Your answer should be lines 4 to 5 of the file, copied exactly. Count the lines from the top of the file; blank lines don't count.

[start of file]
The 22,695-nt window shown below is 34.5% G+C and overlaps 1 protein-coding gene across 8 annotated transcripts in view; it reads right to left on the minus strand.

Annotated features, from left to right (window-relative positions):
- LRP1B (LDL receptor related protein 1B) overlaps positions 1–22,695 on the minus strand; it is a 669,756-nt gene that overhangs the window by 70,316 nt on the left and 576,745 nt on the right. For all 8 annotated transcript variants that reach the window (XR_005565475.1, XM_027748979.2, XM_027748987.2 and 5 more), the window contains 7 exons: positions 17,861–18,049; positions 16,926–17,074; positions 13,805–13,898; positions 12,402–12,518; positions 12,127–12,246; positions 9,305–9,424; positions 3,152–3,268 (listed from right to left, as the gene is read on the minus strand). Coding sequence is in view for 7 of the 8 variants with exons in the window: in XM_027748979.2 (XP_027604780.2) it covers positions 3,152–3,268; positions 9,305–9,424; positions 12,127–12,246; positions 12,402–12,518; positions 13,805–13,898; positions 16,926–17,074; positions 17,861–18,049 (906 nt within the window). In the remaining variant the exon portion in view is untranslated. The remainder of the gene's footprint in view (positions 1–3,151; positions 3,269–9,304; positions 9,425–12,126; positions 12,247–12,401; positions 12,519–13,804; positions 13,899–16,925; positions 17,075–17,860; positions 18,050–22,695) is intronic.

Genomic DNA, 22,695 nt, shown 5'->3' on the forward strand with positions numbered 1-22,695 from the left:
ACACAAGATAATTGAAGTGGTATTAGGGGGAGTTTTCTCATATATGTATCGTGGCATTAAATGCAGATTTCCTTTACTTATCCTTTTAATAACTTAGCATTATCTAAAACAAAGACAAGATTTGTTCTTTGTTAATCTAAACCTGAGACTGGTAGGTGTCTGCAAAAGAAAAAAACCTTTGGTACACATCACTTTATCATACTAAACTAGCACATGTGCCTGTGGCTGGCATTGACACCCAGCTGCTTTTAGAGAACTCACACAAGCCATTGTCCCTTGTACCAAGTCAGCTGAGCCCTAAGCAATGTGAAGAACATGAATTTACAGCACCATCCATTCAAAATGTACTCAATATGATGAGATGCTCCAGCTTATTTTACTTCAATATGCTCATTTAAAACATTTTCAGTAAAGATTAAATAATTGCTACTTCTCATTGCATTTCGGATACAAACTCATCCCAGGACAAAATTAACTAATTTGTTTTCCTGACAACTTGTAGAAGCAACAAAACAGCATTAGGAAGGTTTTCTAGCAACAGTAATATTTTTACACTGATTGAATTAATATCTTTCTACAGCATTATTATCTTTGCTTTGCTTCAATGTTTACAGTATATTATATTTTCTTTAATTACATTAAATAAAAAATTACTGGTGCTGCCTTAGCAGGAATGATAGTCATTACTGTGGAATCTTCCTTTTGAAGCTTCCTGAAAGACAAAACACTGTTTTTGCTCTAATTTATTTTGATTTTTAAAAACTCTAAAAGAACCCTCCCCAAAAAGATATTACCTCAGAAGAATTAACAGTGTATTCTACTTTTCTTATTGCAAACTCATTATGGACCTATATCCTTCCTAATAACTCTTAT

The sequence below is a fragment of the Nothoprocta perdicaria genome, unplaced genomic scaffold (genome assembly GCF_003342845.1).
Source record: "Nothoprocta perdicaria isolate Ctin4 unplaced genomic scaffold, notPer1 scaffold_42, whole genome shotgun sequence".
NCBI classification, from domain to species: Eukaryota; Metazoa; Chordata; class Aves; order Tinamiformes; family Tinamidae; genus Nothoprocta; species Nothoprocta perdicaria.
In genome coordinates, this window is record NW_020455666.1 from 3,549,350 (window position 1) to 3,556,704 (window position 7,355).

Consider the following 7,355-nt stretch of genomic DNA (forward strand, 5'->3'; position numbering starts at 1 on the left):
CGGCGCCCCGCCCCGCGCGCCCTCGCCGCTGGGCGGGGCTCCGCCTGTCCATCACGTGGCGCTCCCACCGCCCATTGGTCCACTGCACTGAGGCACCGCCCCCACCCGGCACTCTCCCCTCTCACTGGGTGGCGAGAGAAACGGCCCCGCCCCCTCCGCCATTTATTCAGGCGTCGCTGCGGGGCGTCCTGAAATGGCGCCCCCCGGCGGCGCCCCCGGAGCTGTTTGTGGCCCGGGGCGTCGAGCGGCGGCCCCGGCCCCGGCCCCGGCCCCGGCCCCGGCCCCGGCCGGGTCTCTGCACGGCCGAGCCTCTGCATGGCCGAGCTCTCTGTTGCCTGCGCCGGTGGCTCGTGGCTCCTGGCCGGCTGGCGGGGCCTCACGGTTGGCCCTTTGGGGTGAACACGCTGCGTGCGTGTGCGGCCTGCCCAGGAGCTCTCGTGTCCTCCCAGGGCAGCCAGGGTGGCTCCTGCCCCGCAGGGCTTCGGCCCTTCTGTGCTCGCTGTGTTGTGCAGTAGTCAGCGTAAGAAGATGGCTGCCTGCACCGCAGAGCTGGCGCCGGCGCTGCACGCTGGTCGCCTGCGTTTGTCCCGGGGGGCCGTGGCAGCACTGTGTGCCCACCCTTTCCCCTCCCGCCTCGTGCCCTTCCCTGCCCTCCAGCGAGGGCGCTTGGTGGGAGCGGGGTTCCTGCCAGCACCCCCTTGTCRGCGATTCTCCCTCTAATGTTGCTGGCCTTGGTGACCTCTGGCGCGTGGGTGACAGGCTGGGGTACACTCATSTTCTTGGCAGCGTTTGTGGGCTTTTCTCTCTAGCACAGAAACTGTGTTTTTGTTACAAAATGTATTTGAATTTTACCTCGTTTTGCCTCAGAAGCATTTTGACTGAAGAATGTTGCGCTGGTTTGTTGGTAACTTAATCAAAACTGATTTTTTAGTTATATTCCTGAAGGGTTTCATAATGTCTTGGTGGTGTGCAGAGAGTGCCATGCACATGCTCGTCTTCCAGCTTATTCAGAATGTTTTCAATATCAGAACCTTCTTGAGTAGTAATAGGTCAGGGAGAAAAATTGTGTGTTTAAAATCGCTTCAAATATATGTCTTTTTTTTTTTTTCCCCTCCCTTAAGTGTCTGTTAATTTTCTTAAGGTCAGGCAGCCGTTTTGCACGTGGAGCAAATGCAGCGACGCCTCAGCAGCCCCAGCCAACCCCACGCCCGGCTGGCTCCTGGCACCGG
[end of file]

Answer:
Genomic DNA, 22,695 nt, shown 5'->3' on the forward strand with positions numbered 1-22,695 from the left:
ACACAAGATAATTGAAGTGGTATTAGGGGGAGTTTTCTCATATATGTATCGTGGCATTAAATGCAGATTTCCTTTACTTATCCTTTTAATAACTTAGCATTATCTAAAACAAAGACAAGATTTGTTCTTTGTTAATCTAAACCTGAGACTGGTAGGTGTCTGCAAAAGAAAAAAACCTTTGGTACACATCACTTTATCATACTAAACTAGCACATGTGCCTGTGGCTGGCATTGACACCCAGCTGCTTTTAGAGAACTCACACAAGCCATTGTCCCTTGTACCAAGTCAGCTGAGCCCTAAGCAATGTGAAGAACATGAATTTACAGCACCATCCATTCAAAATGTACTCAATATGATGAGATGCTCCAGCTTATTTTACTTCAATATGCTCATTTAAAACATTTTCAGTAAAGATTAAATAATTGCTACTTCTCATTGCATTTCGGATACAAACTCATCCCAGGACAAAATTAACTAATTTGTTTTCCTGACAACTTGTAGAAGCAACAAAACAGCATTAGGAAGGTTTTCTAGCAACAGTAATATTTTTACACTGATTGAATTAATATCTTTCTACAGCATTATTATCTTTGCTTTGCTTCAATGTTTACAGTATATTATATTTTCTTTAATTACATTAAATAAAAAATTACTGGTGCTGCCTTAGCAGGAATGATAGTCATTACTGTGGAATCTTCCTTTTGAAGCTTCCTGAAAGACAAAACACTGTTTTTGCTCTAATTTATTTTGATTTTTAAAAACTCTAAAAGAACCCTCCCCAAAAAGATATTACCTCAGAAGAATTAACAGTGTATTCTACTTTTCTTATTGCAAACTCATTATGGACCTATATCCTTCCTAATAACTCTTAT